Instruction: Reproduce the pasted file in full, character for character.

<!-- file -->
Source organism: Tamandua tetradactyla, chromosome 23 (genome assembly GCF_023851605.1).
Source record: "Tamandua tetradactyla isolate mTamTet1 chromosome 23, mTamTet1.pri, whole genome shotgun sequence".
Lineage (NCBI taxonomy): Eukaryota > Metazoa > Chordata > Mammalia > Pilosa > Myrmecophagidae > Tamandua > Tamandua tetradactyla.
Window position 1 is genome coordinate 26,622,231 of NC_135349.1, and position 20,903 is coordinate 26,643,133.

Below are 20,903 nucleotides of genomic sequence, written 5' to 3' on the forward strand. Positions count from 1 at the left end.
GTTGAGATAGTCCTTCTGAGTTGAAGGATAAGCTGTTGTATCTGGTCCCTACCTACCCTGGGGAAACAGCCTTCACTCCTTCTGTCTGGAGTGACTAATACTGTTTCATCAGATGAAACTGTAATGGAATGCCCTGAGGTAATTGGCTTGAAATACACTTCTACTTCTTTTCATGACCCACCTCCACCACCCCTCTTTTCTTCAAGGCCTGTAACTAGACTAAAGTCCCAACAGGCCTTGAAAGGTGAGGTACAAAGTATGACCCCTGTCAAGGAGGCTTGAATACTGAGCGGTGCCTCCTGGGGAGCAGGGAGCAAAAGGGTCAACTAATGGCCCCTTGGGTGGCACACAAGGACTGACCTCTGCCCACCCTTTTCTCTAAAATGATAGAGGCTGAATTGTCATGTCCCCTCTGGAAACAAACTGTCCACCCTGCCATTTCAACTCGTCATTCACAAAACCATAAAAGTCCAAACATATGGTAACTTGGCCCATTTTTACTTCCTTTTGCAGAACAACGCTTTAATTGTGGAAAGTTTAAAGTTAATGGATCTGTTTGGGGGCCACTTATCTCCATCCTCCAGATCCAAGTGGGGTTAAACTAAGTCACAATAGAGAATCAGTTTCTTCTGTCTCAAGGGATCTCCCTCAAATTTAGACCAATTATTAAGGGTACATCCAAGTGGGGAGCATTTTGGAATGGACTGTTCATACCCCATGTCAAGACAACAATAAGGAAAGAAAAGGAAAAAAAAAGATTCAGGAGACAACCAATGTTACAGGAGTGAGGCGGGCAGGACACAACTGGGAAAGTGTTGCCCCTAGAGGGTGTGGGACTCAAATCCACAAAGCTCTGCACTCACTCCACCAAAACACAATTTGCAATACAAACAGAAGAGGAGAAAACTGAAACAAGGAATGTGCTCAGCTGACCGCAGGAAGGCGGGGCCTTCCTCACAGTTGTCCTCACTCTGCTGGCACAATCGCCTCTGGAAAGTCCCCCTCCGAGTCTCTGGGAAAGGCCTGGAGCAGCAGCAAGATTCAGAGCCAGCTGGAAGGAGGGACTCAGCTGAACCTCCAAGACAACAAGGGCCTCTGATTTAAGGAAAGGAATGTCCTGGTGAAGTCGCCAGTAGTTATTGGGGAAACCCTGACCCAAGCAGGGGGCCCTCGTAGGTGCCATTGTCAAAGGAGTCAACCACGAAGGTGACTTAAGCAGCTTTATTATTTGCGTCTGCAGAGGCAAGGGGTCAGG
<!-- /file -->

Source organism: Tamandua tetradactyla, chromosome 23 (genome assembly GCF_023851605.1).
Source record: "Tamandua tetradactyla isolate mTamTet1 chromosome 23, mTamTet1.pri, whole genome shotgun sequence".
Lineage (NCBI taxonomy): Eukaryota > Metazoa > Chordata > Mammalia > Pilosa > Myrmecophagidae > Tamandua > Tamandua tetradactyla.
Window position 1 is genome coordinate 26,622,231 of NC_135349.1, and position 20,903 is coordinate 26,643,133.

Below are 20,903 nucleotides of genomic sequence, written 5' to 3' on the forward strand. Positions count from 1 at the left end.
GTTGAGATAGTCCTTCTGAGTTGAAGGATAAGCTGTTGTATCTGGTCCCTACCTACCCTGGGGAAACAGCCTTCACTCCTTCTGTCTGGAGTGACTAATACTGTTTCATCAGATGAAACTGTAATGGAATGCCCTGAGGTAATTGGCTTGAAATACACTTCTACTTCTTTTCATGACCCACCTCCACCACCCCTCTTTTCTTCAAGGCCTGTAACTAGACTAAAGTCCCAACAGGCCTTGAAAGGTGAGGTACAAAGTATGACCCCTGTCAAGGAGGCTTGAATACTGAGCGGTGCCTCCTGGGGAGCAGGGAGCAAAAGGGTCAACTAATGGCCCCTTGGGTGGCACACAAGGACTGACCTCTGCCCACCCTTTTCTCTAAAATGATAGAGGCTGAATTGTCATGTCCCCTCTGGAAACAAACTGTCCACCCTGCCATTTCAACTCGTCATTCACAAAACCATAAAAGTCCAAACATATGGTAACTTGGCCCATTTTTACTTCCTTTTGCAGAACAACGCTTTAATTGTGGAAAGTTTAAAGTTAATGGATCTGTTTGGGGGCCACTTATCTCCATCCTCCAGATCCAAGTGGGGTTAAACTAAGTCACAATAGAGAATCAGTTTCTTCTGTCTCAAGGGATCTCCCTCAAATTTAGACCAATTATTAAGGGTACATCCAAGTGGGGAGCATTTTGGAATGGACTGTTCATACCCCATGTCAAGACAACAATAAGGAAAGAAAAGGAAAAAAAAAGATTCAGGAGACAACCAATGTTACAGGAGTGAGGCGGGCAGGACACAACTGGGAAAGTGTTGCCCCTAGAGGGTGTGGGACTCAAATCCACAAAGCTCTGCACTCACTCCACCAAAACACAATTTGCAATACAAACAGAAGAGGAGAAAACTGAAACAAGGAATGTGCTCAGCTGACCGCAGGAAGGCGGGGCCTTCCTCACAGTTGTCCTCACTCTGCTGGCACAATCGCCTCTGGAAAGTCCCCCTCCGAGTCTCTGGGAAAGGCCTGGAGCAGCAGCAAGATTCAGAGCCAGCTGGAAGGAGGGACTCAGCTGAACCTCCAAGACAACAAGGGCCTCTGATTTAAGGAAAGGAATGTCCTGGTGAAGTCGCCAGTAGTTATTGGGGAAACCCTGACCCAAGCAGGGGGCCCTCGTAGGTGCCATTGTCAAAGGAGTCAACCACGAAGGTGACTTAAGCAGCTTTATTATTTGCGTCTGCAGAGGCAAGGGGTCAGG